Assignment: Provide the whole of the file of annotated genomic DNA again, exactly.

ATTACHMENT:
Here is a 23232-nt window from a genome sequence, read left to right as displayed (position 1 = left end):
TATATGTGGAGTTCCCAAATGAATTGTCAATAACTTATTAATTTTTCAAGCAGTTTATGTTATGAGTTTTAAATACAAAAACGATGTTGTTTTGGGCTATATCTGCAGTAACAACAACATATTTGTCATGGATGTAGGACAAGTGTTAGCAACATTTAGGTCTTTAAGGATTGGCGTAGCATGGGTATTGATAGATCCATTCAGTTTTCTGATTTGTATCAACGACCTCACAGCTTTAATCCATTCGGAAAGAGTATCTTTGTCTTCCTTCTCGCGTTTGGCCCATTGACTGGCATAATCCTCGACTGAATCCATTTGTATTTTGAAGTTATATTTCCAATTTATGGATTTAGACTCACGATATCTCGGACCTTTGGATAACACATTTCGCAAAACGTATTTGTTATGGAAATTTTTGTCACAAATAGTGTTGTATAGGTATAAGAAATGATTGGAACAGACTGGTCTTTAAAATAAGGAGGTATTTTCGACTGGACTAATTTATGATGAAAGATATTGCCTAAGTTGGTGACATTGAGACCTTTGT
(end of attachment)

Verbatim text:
Here is a 23232-nt window from a genome sequence, read left to right as displayed (position 1 = left end):
TATATGTGGAGTTCCCAAATGAATTGTCAATAACTTATTAATTTTTCAAGCAGTTTATGTTATGAGTTTTAAATACAAAAACGATGTTGTTTTGGGCTATATCTGCAGTAACAACAACATATTTGTCATGGATGTAGGACAAGTGTTAGCAACATTTAGGTCTTTAAGGATTGGCGTAGCATGGGTATTGATAGATCCATTCAGTTTTCTGATTTGTATCAACGACCTCACAGCTTTAATCCATTCGGAAAGAGTATCTTTGTCTTCCTTCTCGCGTTTGGCCCATTGACTGGCATAATCCTCGACTGAATCCATTTGTATTTTGAAGTTATATTTCCAATTTATGGATTTAGACTCACGATATCTCGGACCTTTGGATAACACATTTCGCAAAACGTATTTGTTATGGAAATTTTTGTCACAAATAGTGTTGTATAGGTATAAGAAATGATTGGAACAGACTGGTCTTTAAAATAAGGAGGTATTTTCGACTGGACTAATTTATGATGAAAGATATTGCCTAAGTTGGTGACATTGAGACCTTTGT